The Central Rice Research Institute (CRRI), at Cuttack, had been working on the different problems associated with rice culture ever since it had been set up in the late 1950s. Dr R.H. Richharia took over as its director in 1959, and a number of competent scientists had come up with interesting work that sooner or later would converge into a strategy to produce more rice.

Two major developments totally ruined the prospect of a promised land overflowing with rice and honey. The first was economic: the oil price hike of 1973 effectively limited a fertiliser-based agricultural strategy. It would make Green Revolution inputs so expensive that they would have to be subsidised by Governments if farmers were not to give up using them forever. The second major problem, also irreversible, arrived in the form of disease and insects. The growing of varieties with a narrow genetic base (all with the same dwarfing gene, dee-gee-wo-gen), upset insect ecology and invented entire generations of pests.

In India, the situation was equally horrifying. All of Dr Richharia’s predictions had come true. ‘The introduction of high-yielding varieties,’ noted a task force of eminent rice breeders, ‘has brought about a marked change in the status of insect pests like gall midge, brown planthopper, leaf folder, whore maggot, etc. Most of the HYVs released so far are susceptible to major pests with a crop loss of 30 to 100 per cent… Most of the HYVs are the derivatives of TN1 or IR8 and therefore, have the dwarfing gene known as dee-gee-wo-gen. The narrow genetic base has created alarming uniformity, causing vulnerability to diseases and pests. Most of the released varieties are not suitable for typical uplands and lowlands which together constitute about 75 per cent of the total rice area of the country.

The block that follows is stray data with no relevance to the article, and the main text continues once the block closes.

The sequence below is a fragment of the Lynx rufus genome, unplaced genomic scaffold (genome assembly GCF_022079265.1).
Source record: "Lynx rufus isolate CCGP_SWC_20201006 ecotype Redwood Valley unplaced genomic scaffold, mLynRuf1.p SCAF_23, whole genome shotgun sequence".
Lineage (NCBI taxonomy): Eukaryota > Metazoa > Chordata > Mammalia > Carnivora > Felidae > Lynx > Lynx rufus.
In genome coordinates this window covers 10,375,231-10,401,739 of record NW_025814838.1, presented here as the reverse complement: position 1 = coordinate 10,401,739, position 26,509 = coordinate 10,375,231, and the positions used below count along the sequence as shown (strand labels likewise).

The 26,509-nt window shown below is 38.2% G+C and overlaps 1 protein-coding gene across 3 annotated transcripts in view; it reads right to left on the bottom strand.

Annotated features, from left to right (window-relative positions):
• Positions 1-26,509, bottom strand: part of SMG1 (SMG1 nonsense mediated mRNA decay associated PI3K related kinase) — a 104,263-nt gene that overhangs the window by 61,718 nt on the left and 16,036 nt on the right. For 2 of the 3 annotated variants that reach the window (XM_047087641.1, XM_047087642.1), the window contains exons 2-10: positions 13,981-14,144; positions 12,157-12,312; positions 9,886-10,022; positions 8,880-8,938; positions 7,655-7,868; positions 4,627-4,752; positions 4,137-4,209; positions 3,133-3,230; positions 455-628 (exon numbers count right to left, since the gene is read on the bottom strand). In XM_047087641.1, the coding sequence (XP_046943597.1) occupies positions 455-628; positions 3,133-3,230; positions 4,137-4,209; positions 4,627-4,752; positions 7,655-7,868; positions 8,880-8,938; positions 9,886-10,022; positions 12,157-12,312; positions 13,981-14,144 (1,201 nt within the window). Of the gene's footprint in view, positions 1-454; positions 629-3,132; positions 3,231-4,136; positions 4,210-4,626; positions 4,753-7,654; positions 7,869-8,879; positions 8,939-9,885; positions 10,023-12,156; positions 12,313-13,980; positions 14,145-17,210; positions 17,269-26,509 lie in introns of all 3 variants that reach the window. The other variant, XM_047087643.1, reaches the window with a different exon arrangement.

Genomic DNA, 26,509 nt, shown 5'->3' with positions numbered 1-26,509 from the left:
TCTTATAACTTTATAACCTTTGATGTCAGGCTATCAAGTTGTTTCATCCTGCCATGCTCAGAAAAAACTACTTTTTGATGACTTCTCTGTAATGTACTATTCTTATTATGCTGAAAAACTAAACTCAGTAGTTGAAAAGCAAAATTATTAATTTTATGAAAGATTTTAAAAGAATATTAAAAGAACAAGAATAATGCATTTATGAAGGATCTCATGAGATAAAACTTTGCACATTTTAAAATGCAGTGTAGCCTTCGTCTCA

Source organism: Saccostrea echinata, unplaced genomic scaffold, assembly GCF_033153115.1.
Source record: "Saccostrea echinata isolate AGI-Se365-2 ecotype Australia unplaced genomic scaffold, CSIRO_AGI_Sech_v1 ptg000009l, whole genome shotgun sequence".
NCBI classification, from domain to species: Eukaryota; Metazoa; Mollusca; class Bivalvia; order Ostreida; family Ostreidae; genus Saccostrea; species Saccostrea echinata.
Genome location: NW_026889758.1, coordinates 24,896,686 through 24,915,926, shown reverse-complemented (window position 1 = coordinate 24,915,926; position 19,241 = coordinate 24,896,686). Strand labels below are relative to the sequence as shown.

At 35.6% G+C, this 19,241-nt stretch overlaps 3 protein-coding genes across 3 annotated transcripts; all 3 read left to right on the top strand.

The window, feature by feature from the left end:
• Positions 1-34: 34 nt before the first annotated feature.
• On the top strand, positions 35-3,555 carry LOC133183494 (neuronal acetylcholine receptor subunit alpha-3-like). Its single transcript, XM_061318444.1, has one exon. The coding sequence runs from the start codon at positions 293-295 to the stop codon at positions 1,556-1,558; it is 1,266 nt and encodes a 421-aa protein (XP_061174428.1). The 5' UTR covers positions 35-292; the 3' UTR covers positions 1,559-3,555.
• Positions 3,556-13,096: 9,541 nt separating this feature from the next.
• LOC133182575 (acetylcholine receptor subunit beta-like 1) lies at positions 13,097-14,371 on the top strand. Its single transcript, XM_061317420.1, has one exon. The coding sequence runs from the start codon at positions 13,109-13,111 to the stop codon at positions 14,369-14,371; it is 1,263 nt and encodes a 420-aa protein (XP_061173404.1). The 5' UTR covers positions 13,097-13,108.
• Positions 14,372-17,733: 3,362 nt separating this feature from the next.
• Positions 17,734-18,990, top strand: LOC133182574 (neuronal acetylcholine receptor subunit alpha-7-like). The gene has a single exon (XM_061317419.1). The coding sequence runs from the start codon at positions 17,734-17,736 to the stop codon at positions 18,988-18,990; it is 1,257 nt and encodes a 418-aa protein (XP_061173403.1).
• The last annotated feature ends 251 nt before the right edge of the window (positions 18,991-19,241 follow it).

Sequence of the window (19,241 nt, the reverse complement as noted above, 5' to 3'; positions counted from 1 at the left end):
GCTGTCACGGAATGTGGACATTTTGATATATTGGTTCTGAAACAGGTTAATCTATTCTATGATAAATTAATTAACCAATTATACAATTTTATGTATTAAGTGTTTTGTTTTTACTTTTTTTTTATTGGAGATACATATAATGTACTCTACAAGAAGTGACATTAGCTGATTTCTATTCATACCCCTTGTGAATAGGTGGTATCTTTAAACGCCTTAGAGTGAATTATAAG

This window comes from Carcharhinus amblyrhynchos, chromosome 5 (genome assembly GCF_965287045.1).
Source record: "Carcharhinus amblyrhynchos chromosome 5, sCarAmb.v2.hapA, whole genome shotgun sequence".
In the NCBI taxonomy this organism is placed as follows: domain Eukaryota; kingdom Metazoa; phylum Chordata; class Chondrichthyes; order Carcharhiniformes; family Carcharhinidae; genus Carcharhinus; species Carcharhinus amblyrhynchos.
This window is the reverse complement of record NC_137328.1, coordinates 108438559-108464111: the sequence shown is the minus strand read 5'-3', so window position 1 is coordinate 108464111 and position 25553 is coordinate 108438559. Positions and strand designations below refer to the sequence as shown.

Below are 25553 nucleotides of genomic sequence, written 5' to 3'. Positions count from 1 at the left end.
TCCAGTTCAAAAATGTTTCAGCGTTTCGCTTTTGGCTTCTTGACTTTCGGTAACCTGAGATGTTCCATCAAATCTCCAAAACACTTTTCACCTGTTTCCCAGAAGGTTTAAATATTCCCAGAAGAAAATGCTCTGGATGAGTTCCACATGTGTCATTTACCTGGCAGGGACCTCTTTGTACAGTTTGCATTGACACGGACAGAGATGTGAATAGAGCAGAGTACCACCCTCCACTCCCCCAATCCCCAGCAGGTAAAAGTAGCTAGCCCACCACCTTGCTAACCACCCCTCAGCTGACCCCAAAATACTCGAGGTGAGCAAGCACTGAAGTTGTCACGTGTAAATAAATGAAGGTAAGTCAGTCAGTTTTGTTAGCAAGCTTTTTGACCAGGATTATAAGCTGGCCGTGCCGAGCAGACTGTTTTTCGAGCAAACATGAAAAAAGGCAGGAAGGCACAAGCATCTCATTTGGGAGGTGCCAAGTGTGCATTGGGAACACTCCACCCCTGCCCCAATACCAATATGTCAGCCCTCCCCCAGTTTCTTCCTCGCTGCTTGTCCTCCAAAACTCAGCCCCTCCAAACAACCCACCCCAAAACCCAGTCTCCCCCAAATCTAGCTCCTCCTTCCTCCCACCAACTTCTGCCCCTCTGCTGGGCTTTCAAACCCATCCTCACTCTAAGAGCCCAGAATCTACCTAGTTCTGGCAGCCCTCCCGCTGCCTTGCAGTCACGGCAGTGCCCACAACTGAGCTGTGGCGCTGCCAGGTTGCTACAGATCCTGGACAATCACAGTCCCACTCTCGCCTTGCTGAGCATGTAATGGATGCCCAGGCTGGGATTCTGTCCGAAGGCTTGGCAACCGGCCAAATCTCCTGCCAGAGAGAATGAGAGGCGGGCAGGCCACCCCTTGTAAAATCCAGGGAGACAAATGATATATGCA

The IRRI counter-strategy against the pests involved breeding of varieties, with genes for resistance to such pests, taken from wild relatives of the rice plant and its traditional cultivars. All of a sudden it seemed critical that massive efforts be made to make as complete a collection of the older varieties: many of the traditional Indicas were found to be important donors for resistance. Gene incorporation strategy, in other words, required vast germplasm resources, most of which were to be found in India. The recruitment of Dr M.S. Swaminathan would be instrumental in the task of collection.

In India, again, Dr Richharia stood in the way.

After he had been retired from service at Chandler’s insistence, Richharia had gone to the Orissa High Court, where for three years, alone, he fought a legal battle that ruined his family, disrupted the education of his children, and brought tremendous strains on his wife’s health. The legal battle was successful, for in 1970, the Court ordered his reinstatement as director of the CRRI. He had redeemed his honour.